Due to the signs of acute abdomen and generally poor condition of the patient, urgent operation was indicated. The patient was operated on within 1.5 h of presentation to emergency department and after the above mentioned tests had been performed.
The patient underwent open cholecystectomy. The gallbladder was found to be greatly enlarged, gangrenous and very distended with 360[degrees] clockwise torsion around its mesentery (Fig. 1). The drain was placed in the subhepatic space. Histopathologic report showed enlarged gallbladder, 15X10 cm, with lithiasis, 1.3 cm thick edematous wall, and transmural hemorrhagic necrosis with neutrophil infiltration (Fig. 2).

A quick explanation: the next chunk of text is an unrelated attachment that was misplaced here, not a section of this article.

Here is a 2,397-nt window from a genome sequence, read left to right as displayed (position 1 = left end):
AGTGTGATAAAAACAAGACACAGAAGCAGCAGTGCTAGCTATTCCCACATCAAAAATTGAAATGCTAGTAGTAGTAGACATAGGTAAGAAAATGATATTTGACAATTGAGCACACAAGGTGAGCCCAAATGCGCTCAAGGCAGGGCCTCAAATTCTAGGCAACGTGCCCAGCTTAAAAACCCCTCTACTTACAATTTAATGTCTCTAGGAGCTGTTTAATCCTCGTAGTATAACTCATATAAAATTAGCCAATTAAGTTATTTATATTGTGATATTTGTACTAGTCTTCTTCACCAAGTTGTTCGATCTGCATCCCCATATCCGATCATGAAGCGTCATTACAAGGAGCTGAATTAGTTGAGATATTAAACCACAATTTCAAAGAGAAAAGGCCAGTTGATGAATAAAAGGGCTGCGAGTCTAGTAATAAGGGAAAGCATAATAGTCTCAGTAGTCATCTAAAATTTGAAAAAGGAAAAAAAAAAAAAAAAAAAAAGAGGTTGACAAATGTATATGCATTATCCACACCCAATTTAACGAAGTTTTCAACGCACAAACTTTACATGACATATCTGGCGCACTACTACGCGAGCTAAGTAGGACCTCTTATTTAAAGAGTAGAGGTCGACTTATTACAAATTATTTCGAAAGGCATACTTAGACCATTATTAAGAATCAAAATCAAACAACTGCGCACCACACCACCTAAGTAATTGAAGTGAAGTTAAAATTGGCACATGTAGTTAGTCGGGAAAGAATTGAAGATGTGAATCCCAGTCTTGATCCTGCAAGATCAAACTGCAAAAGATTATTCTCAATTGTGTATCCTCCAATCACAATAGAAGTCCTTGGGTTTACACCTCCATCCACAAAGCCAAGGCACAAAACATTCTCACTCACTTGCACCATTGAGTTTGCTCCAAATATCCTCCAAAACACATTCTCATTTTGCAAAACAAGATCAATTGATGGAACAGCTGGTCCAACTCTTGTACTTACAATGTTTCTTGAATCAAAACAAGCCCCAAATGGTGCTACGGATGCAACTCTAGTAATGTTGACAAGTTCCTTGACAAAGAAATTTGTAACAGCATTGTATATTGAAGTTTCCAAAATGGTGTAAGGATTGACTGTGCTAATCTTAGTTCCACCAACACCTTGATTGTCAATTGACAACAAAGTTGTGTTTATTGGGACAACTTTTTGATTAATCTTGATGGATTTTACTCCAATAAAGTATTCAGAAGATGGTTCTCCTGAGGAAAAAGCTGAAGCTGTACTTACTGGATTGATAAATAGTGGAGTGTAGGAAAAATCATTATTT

The patient was discharged from the hospital on postoperative day 8 with no complications.
There are two classifications of gallbladder torsion. According to Gross, there are two types of 'floating gallbladder'. Type I is gallbladder and cystic duct attachment to the inferior surface of the liver via the mesentery. In type II, only the cystic duct is attached to the liver(6). According to Carter, there are also two types of gallbladder torsion based on the degree of rotation. 'Complete' type has rotation that exceeds 180[degrees] and natural detorsion is impossible; 'incomplete' type has degree of rotation less than 180[degrees] and natural detorsion is possible(2,7). Based on these two classifications, our case could be classified as Gross I and Carter 'complete' type.
In our patient, the presence of gallstones was discovered, which usually do not not occur in this condition. In fact, gallstones were found in only 24% of patients with gallbladder torsion(2,8).